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A Myth Revisited: ‘Saddam Hussein Had No Connection to Al-Qaeda’

This is a cross-post from the Syrian Intifada by Kyle Orton

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Book Review: The Connection: How al-Qaeda’s Collaboration With Saddam Hussein Has Endangered America (2004) by Stephen Hayes

More than twelve years after the fall of Saddam Hussein, the conventional wisdom is that Saddam’s regime had no connection with al-Qaeda, and such “evidence” as was adduced was tortured out of Ibn al-Shaykh al-Libi in the Bush administration’s desperation to cobble together acasus belli. But if one puts ideology on hold, and considers the evidence of Stephen Hayes’ The Connection, a rather different picture emerges.

Take, for instance, the ‘Summary of Body of Intelligence Reporting on Iraq-al Qaeda Contacts (1990-2003)’ or “Feith memo,” the classified annex of a Pentagon report sent to the Senate Intelligence Committee in October 2003, drawing from detainee debriefings, communications intercepts (SIGINT), open sources, raw intelligence, and finished products of the CIA, NSA, and FBI.

The annex opens by noting the “substantial body of intelligence … [that] reflects a pattern of Iraqi support for al Qaeda’s activities.” While taking full account of the ideological differences between the Saddam tyranny and al-Qaeda, the memo notes:

  • October 1, 1990: Osama bin Laden sent “emissaries to Jordan … to meet with Iraqi government officials” among a delegation, led by Hassan al-Turabi, the de facto leader of Sudan’s Islamist regime, which made a public display of defending Saddam’s annexation of Kuwait. Al-Turabi was the primary intermediary between Saddam and al-Qaeda in these early years.
  • 1991: Showing that the outreach went in both directions, “Iraq sought Sudan’s assistance to establish links to al-Qaeda.” “Bin Laden wanted to expand his organization’s capabilities through ties with Iraq,” and Saddam wanted to influence al-Qaeda and facilitate the shipment of weapons banned by the U.N. embargo.
  • 1992: “The first meeting … between the Iraqi Intelligence Service (IIS) and al-Qaeda was brokered by al-Turabi,” and takes place in Khartoum, with Faruq Hijazi, IIS’ external chief, and Ayman az-Zawahiri present. The meeting spawns a “highly secretive” relationship between Saddam’s Iraq and Zawahiri’s Egyptian Islamic Jihad (EIJ), which later became a core part of al-Qaeda. Hijazi provided al-Qaeda with blank Yemeni passports. This was “the first of several [meetings] between 1992 and 1995 in Sudan”. Additional meetings would take place in Pakistan, and sometimes al-Qaeda members would visit Baghdad (including Zawahiri later in 1992) and “meet the Iraqi intelligence chief in a safe house.” At all points, “Saddam insisted the relationship with al-Qaeda be kept secret.”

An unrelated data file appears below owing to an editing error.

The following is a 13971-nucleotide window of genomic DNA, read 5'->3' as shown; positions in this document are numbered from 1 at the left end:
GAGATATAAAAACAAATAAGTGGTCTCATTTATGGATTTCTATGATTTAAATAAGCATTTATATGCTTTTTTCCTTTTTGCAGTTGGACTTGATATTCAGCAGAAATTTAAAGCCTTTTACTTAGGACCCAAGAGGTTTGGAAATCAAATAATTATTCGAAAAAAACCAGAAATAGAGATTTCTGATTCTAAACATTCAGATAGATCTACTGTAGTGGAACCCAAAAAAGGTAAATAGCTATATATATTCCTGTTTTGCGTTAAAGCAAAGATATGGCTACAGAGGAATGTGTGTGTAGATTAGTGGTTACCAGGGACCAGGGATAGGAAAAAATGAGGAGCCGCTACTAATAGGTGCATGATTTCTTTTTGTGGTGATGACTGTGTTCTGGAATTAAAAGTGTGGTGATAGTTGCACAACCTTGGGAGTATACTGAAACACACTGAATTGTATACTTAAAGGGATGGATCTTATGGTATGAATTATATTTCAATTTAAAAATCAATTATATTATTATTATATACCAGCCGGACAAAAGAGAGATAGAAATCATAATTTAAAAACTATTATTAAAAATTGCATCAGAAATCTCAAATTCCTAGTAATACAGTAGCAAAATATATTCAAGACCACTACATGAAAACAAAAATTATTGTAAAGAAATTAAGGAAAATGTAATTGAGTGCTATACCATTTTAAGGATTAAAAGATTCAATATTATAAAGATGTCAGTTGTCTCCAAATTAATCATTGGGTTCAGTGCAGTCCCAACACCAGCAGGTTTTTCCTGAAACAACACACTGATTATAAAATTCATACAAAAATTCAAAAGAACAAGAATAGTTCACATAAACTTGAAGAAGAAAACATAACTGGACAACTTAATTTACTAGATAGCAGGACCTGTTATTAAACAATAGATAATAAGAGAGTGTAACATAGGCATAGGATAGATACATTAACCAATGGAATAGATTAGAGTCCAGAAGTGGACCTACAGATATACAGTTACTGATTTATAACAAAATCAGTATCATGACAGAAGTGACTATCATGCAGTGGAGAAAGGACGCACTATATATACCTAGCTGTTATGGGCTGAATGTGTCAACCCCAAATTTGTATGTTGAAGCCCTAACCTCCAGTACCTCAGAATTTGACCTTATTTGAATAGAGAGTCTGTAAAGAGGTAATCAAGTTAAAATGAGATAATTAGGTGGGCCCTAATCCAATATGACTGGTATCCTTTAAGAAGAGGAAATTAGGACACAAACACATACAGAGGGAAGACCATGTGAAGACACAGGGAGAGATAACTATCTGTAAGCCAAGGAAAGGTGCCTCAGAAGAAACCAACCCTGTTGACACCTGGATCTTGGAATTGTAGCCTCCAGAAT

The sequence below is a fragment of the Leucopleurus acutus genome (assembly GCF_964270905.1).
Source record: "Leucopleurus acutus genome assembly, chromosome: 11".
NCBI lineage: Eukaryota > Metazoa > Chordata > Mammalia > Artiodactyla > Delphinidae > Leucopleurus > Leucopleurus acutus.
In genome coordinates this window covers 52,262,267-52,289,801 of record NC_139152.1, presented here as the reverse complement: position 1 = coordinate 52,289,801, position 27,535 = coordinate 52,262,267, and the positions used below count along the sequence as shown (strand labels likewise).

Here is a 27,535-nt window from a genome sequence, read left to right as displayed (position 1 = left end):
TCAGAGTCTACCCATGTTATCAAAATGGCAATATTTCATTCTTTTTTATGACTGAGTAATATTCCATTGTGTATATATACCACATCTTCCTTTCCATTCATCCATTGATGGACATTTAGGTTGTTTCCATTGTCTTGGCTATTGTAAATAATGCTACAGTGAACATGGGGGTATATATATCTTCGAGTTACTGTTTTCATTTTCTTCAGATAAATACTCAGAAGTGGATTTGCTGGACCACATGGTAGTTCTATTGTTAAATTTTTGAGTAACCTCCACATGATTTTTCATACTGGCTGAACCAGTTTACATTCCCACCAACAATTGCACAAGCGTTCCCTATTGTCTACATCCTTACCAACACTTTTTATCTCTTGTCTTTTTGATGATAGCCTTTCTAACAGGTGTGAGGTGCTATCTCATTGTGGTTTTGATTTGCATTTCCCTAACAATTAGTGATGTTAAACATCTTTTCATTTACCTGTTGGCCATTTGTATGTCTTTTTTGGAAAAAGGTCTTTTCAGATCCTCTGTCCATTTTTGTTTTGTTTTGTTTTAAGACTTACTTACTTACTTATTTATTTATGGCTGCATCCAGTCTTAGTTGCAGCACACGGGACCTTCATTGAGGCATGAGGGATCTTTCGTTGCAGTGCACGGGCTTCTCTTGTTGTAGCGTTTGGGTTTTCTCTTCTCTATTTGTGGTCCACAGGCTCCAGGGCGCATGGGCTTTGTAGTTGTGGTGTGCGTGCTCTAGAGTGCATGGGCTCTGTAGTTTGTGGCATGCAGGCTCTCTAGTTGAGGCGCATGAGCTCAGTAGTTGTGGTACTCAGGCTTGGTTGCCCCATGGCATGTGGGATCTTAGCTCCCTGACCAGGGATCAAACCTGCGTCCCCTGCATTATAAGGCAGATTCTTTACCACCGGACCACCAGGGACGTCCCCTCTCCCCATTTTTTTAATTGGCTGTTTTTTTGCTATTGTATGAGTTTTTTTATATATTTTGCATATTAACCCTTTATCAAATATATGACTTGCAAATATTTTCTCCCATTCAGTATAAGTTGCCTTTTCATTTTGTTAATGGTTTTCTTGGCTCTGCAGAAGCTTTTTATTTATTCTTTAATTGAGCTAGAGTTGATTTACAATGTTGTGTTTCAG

• 1993: “[B]in Laden reached an ‘understanding’ with Saddam under which [bin Laden] forbade al-Qaeda operations to be mounted against the Iraqi leader,” and the two parties “agreed to cooperate on unspecified activities.” This non-aggression pact came at al-Turabi’s urging and was extended beyond Saddam’s fall: in February 2003 bin Laden issued a fatwa saying, “There is no harm … if the Muslims’ interests coincide with those of the socialists [Ba’athists] in fighting the Crusaders,” and al-Qaeda and the Ba’athists would combine to form the insurgency after the fall of Saddam.
  • 1994: Hijazi had one of his first direct meetings with bin Laden in Sudan. Bin Laden asked for Chinese-made anti-ship limpet mines and to set up al-Qaeda training camps on Iraqi territory, a request he would repeat. Hijazi would become the “point man” for Saddam’s relations with al-Qaeda, and Mamdouh Salim (Abu Hajer al-Iraqi)—a bin Laden intimate, senior religious instructor, and al-Qaeda’s lead man in trying to secure WMD—was Hijazi’s opposite number.
  • 1994: Jamal Ahmed al-Fadl, one of bin Laden’s most trusted deputies, who defected shortly after the African Embassy bombings, went with Salim to a chemical weapons facility outside Khartoum in pursuit of WMD. Al-Fadl also said he was in charge of trying to obtain uranium. Khartoum was deeply intertwined with al-Qaeda—as in Afghanistan later, al-Qaeda provided funds to rebuild a shattered State and competent troops in a bitter civil war, and the government provided al-Qaeda with space for training camps and State services such as passports. Under the cover of Sudan’s Islamist regime, rogue States (notably Iran and Saddam’s Iraq) and terrorist organizations (al-Qaeda above all) were pooling resources.
  • Early 1995: Salim, who had a “good relationship” with Iraqi intelligence, according to the CIA, travelled to Iraq to arrange “unspecified cooperation,” according to the FBI.
  • Late 1998: Saddam upped his support for al-Qaeda after the Embassy bombings, according to an IIS defector. Saddam’s younger son, Qusay, became the primary contact with al-Qaeda, and “the Iraqi intelligence service station in Pakistan was Baghdad’s point of contact with al-Qaeda.”